Primary, or unexplained, pulmonary hypertension (PPH) is a rare lung disorder in which the blood pressure in the pulmonary arteries rises far above normal levels for no apparent reason, resulting in increased work for the heart. It occurs in the absence of other disease in the heart or lungs.
Primary Pulmonary Hypertension
The pulmonary artery is the blood vessel carrying oxygen-poor blood from the right ventricle (one of the pumping chambers of the heart) to the lungs. In the lungs, the blood picks up oxygen and then flows to the left side of the heart, where it is pumped by the left ventricle to the rest of the body through the aorta.
Normal mean pulmonary artery pressure is approximately 14 mmHg at rest. In the PPH patient, the mean blood pressure in the pulmonary artery is greater than 25 mmHg at rest and 30 mmHg during exercise.
This abnormally high blood pressure (pulmonary hypertension) is associated with changes in the small blood vessels in the lungs, resulting in an increased resistance to blood flowing through the vessels. This increased resistance, in turn, places a strain on the right ventricle of the heart, which now has to work harder than usual against the resistance to move adequate amounts of blood from the heart through the lungs back into the left side of the heart.Causes
PPH mostly occurs in young and middle-aged women. Researchers believe that one of the ways PPH starts is with injury to the layer of cells (the endothelial cells) that line the small blood vessels of the lungs. This injury, which occurs for unknown reasons, may bring about changes in the way the endothelial cells interact with smooth muscle cells in the vessel wall. As a result, the smooth muscle contracts more than normal and thereby narrows the vessel.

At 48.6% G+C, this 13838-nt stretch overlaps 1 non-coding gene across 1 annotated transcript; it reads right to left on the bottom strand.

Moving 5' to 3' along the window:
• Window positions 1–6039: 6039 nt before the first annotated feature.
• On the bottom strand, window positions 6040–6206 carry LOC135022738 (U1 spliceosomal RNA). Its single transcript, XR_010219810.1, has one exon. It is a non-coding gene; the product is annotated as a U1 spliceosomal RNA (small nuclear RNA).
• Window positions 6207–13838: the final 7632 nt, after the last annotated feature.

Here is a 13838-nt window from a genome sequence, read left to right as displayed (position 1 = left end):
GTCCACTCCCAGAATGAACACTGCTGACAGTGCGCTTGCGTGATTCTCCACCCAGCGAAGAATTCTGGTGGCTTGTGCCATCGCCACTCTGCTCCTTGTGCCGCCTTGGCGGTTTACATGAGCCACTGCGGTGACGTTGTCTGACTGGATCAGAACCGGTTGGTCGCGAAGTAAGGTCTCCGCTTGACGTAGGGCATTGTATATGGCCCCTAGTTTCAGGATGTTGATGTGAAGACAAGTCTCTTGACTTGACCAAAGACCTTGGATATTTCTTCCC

The process eventually results in the development of extra amounts of tissue in the walls of the pulmonary arteries. The amount of muscle increases in some arteries, and muscle appears in the walls of arteries that normally have no muscle. With time, scarring, or fibrosis, of the arteries takes place, and they become stiff as well as thickened. Some vessels may be completely blocked. There is also a tendency for blood clots to form within the smaller arteries.
In response to the extra demands placed upon it by PPH, the heart muscle gets bigger, and the right ventricle expands in size. Overworked and enlarged, the right ventricle gradually becomes weak and loses its ability to pump enough blood to the lungs.Symptoms
Symptoms include weakness, fatigue, shortness of breath (dyspnea), dizziness, and fainting spells with exertion. swelling in the ankles or legs (edema), bluish lips and skin (cyanosis), and chest pain (angina) are other symptoms of the disease.Treatment
Some patients may be helped by drugs that dilate the blood vessels (vasodilators). The effect of such drugs must first be evaluated during cardiac catheterization, because in some patients they may cause serious problems.
Vasodilators have been shown to improve PPH in some people but they rarely normalize the elevated blood pressure in the lungs completely and must often be used in high doses.
Some people with PPH treated with vasodilators may become worse if the vasodilators lower their "regular" blood pressure more than their pulmonary blood pressure. chronic infusion of prostacyclin, a potent pulmonary vasodilator, may also improve outcome. Supplemental oxygen may be required.
A blood thinner (warfarin) may be beneficial. Some physicians may also recommend the use of oxygen on a regular continuous basis, because one of the consequences of PPH is a low level of oxygen in the blood.
Heart-lung or single-lung transplantation is another option.Questions
Are there other medical conditions to consider?
Is there evidence of fibrosis or blockage of the blood flow?
What are treatment options?
Do you recommend the use of vasodilators?
What are the risks of vasodilators?
Would oxygen help?